Abstract: If understanding is factive, the propositions that express an understanding are true. I argue that a factive conception of understanding is unduly restrictive. It neither reflects our practices in ascribing understanding nor does justice to contemporary science. For science uses idealizations and models that do not to mirror the facts. Strictly speaking, they are false. By appeal to exemplification, I devise a more generous, flexible conception of understanding that accommodates science, reflects our practices, and shows a sufficient but not slavish sensitivity to the facts.

Comment: This paper could be used in an undergraduate or graduate course on epistemology, philosophy of science, or any area in which the nature of understanding is at issue. The paper is quite brief and not particularly technical. It makes a good case for a claim that initially sounds very counterintuitive, so can serve as a good prompt for a discussion.

Hesse, Mary, and . The Hunt for Scientific Reason

1980, PSA: Proceedings of the Biennial Meeting of the Philosophy of Science Association 1980: 3-22.

Abstract: The thesis of underdetermination of theory by evidence has led to an opposition between realism and relationism in philosophy of science. Various forms of the thesis are examined, and it is concluded that it is true in at least a weak form that brings realism into doubt. Realists therefore need, among other things, a theory of degrees of confirmation to support rational theory choice. Recent such theories due to Glymour and Friedman are examined, and it is argued that their criterion of “unification” for good theories is better formulated in Bayesian terms. Bayesian confirmation does, however, have consequences that tell against realism. It is concluded that the prospects are dim for scientific realism as usually understood.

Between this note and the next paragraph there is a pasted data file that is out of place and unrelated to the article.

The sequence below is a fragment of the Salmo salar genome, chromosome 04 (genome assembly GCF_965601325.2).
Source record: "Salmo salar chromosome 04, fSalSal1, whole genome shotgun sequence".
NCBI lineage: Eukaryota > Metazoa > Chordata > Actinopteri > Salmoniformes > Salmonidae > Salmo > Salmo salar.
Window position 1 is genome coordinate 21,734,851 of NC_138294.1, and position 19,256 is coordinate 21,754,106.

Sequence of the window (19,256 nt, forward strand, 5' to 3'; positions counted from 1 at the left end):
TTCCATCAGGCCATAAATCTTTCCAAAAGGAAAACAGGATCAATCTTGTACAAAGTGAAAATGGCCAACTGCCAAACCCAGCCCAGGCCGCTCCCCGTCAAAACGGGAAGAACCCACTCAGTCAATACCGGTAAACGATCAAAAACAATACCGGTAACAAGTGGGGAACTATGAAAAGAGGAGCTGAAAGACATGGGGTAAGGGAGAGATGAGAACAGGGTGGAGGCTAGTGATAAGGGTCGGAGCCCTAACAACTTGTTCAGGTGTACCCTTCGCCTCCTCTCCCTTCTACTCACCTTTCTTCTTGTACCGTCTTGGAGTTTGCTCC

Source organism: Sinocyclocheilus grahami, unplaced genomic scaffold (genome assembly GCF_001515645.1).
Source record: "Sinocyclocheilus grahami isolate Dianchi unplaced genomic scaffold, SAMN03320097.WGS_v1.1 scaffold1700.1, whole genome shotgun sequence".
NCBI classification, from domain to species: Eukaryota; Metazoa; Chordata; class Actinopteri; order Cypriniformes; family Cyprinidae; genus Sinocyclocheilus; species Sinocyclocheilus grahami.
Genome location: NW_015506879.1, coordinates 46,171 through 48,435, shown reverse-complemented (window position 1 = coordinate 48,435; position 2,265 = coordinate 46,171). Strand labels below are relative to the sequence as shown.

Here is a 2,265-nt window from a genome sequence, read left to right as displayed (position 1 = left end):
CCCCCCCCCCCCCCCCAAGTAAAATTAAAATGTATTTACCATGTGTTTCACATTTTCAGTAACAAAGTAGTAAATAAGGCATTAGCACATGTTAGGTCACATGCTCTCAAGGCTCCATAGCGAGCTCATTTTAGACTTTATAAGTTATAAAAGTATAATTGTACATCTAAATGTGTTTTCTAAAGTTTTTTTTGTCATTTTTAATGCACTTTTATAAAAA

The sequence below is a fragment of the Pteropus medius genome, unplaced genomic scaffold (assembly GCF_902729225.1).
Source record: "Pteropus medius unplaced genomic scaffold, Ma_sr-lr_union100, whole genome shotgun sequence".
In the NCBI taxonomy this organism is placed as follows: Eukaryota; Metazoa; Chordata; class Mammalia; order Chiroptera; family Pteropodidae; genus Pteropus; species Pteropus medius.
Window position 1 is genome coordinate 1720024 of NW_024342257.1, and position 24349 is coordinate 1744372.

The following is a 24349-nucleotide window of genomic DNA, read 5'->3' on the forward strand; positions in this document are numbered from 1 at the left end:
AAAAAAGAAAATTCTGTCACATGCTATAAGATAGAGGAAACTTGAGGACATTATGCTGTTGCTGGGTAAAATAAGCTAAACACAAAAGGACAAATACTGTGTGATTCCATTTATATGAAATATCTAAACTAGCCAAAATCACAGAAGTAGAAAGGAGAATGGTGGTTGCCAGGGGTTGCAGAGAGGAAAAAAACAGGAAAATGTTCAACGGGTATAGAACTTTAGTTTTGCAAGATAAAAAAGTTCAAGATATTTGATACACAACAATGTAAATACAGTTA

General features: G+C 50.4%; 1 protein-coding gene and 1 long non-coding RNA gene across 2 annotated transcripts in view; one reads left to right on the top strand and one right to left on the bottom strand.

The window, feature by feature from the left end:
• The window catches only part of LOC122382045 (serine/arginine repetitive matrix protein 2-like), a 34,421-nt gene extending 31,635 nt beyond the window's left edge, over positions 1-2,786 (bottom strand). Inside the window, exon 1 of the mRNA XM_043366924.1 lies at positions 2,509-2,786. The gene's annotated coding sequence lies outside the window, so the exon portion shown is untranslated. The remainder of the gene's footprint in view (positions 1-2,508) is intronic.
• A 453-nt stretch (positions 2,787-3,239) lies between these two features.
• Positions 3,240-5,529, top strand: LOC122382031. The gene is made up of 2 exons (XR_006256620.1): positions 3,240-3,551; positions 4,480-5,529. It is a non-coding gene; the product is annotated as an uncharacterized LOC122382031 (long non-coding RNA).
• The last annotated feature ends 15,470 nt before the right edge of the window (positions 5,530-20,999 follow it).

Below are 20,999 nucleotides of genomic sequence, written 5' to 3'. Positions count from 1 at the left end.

Comment: Good article to study in depth the concepts of realism, underdetermination, confirmation and Bayesian theory. It will be most useful for postgraduate students in philosophy of science.

Hesse, Mary, and . Models and analogies in science

1966, University of Notre dame Press.

Summary: In this book Hesse argues, contra Duhem, that models and analogies are integral to understanding scientific practice in general and scientific advancement in particular, especially how the domain of a scientific theory is extended and how theories generate genuinely novel predictions. Hesse thinks that, in order help us to understand a new system or phenomenon, we will often create an analogical model that compares this new system or phenomenon with a more familiar system or phenomenon. Hesse distinguishes different types of analogies according to the kinds of similarity relations in which two objects enter: Positive analogies, negative analogies, and neutral analogies. The crux of the argument is that the recognition of similarities of meaning between paired terms and the recognition of similar causal relations within two analogies plays an essential role in theoretical explanation and prediction in science.